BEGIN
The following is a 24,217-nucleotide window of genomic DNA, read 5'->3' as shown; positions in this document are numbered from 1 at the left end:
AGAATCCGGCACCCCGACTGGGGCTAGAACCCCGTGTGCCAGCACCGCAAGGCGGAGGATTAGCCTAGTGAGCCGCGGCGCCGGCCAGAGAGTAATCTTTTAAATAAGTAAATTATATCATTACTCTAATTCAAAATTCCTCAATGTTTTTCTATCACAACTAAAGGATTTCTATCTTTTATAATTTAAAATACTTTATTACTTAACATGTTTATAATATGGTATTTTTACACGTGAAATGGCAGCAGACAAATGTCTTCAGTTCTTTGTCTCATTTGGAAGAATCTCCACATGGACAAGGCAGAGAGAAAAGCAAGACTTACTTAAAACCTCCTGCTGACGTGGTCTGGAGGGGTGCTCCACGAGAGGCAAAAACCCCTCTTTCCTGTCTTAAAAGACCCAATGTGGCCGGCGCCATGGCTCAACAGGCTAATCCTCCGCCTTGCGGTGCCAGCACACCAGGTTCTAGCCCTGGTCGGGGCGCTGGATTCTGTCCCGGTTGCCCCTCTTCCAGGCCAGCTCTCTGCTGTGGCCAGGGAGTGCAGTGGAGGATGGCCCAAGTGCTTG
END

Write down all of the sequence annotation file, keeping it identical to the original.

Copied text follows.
The following is a 24,217-nucleotide window of genomic DNA, read 5'->3' as shown; positions in this document are numbered from 1 at the left end:
AGAATCCGGCACCCCGACTGGGGCTAGAACCCCGTGTGCCAGCACCGCAAGGCGGAGGATTAGCCTAGTGAGCCGCGGCGCCGGCCAGAGAGTAATCTTTTAAATAAGTAAATTATATCATTACTCTAATTCAAAATTCCTCAATGTTTTTCTATCACAACTAAAGGATTTCTATCTTTTATAATTTAAAATACTTTATTACTTAACATGTTTATAATATGGTATTTTTACACGTGAAATGGCAGCAGACAAATGTCTTCAGTTCTTTGTCTCATTTGGAAGAATCTCCACATGGACAAGGCAGAGAGAAAAGCAAGACTTACTTAAAACCTCCTGCTGACGTGGTCTGGAGGGGTGCTCCACGAGAGGCAAAAACCCCTCTTTCCTGTCTTAAAAGACCCAATGTGGCCGGCGCCATGGCTCAACAGGCTAATCCTCCGCCTTGCGGTGCCAGCACACCAGGTTCTAGCCCTGGTCGGGGCGCTGGATTCTGTCCCGGTTGCCCCTCTTCCAGGCCAGCTCTCTGCTGTGGCCAGGGAGTGCAGTGGAGGATGGCCCAAGTGCTTG